Fifteensquared

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Guardian 24230/Brendan – literally challenged

Posted by linxit on November 9th, 2007

linxit.

I thought I’d made a mistake and printed out the TLS Crossword instead today! At least there were no unfinished quotations, and actually the only answer I wasn’t familiar with was 5dn. Amazing that every single answer belongs to the theme, without anything really obscure required.

Across
7 HI,A(WATH=what*)A – I was thinking Asian Indian until I got the W. Duh!
9 ALLEY,N – this is Edward Alleyn, 16th century actor.
10 GLYN – aptly hidden in “darinGLY Naughty”, Elinor Glyn invented the dreaded crossword cliché “It” = sex appeal.
11 KE(NIL)WORTH – (The work)* around NIL – nice &lit, as Kenilworth is a romantic novel.
12 P(o)INTER
14 L(ANGL(e))AND – William Langland, 14th century poet.
15 GATS,BY – stag rev.
17 B,R,ECHT – echt is German for authentic, Bertolt Brecht is the &lit- defined German playwright.
20 RABELAIS (base liar)*
22 STEELE – “steel” – Richard Steele, co-founder of The Spectator.
23 O(SCARWIL)DE – SCARWIL being (scrawl I)*
24 AMIS(s)
26 SA(LIN=nil rev)GER – JD Salinger, author of the brilliant Catcher in the Rye.

Down
1 FIELDING – cricket reference, and Henry Fielding, satirical novelist.
2 O(W)EN – W(ar) inside one* – Wilfred Owen, the WW1 poet.
3 STOKER – two meanings again – Bram Stoker, author of Dracula.
4 FAULKNER – (K Lear fun)*
5 ALTO(N) LOCKE – I guessed this from the wordplay and crossing letters in the end. Last one I put in. It’s a novel by Charles Kingsley.
6 LY(TT)ON – only* around TT (teetotaller). Lord Lytton, famous (among other things) for really starting a novel with “It was a dark and stormy night…”
8 ARNOLD (Landor*) – I assume this is Matthew Arnold.
13 TITLE,PAGES
16 B,RAN,WELL – Branwell was the less well-known brother of the Bronte sisters.
18 TULLIVER – Gulliver “initially altered”. Maggie Tulliver is the main character in George Eliot’s The Mill on the Floss.
21 AUSTEN – “Austin”, state capital of Texas.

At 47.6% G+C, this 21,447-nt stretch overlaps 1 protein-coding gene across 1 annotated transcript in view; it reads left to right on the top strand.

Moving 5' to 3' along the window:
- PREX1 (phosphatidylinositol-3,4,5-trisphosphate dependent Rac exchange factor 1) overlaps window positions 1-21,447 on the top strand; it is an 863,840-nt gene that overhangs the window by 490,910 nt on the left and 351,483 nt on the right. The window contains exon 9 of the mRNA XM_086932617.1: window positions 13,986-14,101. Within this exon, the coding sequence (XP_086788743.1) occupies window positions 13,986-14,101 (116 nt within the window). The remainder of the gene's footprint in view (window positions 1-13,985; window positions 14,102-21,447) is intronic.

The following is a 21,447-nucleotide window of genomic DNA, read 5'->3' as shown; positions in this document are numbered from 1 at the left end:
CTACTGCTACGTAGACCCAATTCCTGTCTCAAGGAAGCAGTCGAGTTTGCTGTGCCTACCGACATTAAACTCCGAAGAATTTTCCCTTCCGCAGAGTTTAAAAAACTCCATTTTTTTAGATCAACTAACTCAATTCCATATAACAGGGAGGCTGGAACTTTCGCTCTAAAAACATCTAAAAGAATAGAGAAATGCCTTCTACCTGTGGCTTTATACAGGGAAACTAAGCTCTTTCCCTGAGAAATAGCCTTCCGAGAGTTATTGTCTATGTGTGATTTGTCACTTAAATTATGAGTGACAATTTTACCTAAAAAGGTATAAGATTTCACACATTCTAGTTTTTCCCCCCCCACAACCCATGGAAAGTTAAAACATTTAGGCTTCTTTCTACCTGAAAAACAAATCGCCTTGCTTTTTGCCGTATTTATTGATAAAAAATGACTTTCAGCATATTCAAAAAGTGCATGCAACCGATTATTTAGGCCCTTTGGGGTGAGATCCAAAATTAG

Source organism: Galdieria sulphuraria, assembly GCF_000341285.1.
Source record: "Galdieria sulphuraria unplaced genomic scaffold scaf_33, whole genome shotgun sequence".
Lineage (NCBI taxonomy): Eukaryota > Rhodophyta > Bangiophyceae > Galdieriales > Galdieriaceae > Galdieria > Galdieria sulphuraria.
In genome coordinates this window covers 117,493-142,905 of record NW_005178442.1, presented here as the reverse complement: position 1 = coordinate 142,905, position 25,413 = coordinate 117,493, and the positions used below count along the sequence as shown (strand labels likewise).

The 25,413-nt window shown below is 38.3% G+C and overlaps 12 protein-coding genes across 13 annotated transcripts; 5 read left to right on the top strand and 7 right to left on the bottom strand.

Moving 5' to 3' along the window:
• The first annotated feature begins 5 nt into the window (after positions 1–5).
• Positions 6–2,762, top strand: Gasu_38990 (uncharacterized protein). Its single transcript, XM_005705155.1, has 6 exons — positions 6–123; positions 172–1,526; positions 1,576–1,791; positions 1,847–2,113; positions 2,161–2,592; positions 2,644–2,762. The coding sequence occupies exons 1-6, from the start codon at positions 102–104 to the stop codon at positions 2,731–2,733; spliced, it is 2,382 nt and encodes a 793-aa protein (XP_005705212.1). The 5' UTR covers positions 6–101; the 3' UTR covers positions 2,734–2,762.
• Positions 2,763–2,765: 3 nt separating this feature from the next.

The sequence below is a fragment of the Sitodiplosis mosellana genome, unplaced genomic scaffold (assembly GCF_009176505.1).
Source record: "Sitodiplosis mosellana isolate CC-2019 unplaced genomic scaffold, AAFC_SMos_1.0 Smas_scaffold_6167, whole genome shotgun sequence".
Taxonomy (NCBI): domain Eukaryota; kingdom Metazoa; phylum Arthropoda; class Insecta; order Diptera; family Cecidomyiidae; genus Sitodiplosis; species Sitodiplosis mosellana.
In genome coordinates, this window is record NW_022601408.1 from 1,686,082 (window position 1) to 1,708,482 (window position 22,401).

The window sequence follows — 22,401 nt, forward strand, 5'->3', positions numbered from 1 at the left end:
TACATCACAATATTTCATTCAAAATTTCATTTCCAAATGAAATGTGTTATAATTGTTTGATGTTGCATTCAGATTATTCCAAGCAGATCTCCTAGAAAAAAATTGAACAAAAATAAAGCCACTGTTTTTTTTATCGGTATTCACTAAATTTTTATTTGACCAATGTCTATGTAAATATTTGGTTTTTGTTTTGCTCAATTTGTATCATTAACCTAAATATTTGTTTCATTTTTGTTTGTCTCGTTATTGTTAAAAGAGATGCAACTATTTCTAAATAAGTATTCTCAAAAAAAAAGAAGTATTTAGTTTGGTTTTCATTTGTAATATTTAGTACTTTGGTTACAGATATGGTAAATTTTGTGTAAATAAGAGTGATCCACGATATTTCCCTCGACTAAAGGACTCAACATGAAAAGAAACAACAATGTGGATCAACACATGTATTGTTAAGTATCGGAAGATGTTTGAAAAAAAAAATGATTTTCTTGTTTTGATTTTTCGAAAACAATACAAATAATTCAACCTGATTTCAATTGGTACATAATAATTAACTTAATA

22 S(TELL)A – “Stella“, real name Esther Johnson, was a friend of Jonathan Swift’s.
24,25A ANNA SEWELL – just a cryptic definition referring to Black Beauty, I think.

3 Responses to “Guardian 24230/Brendan – literally challenged”

  1. Michod says:

    Thanks for that – I got it all except FIELDING, but that included some answers which I’d have been hard put to flesh out with literary/ biographical explanation. Another impressive work of thematic construction from Brendan.

  2. radchenko says:

    Remarkable construction, indeed, but: “without anything really obscure”?

    GLYN, KENILWORTH, LANGLAND, STEELE, ALTON LOCKE, BRANWELL, TULLIVER and STELLA were all brand new to me. (Well, I are an enjinear, after all, and don’t come across too many 14th century English poets…)

    To be fair, I got a handle on some of these from the wordplay and crossing letters, and some from a google on e.g. bronte and scott (the definition being a bit obvious…), so was able to find them all online: maybe that’s what you mean by not being “really obscure”. But without a browser I’d have been completely stuck.

    Still, I’ve ended up better informed, but no etc etc

  3. fgbp says:

    A fantastic puzzle this. Even by Brendan’s standards, to manage to make every single entry (from an admittedly broad field) thematic was stupendous.

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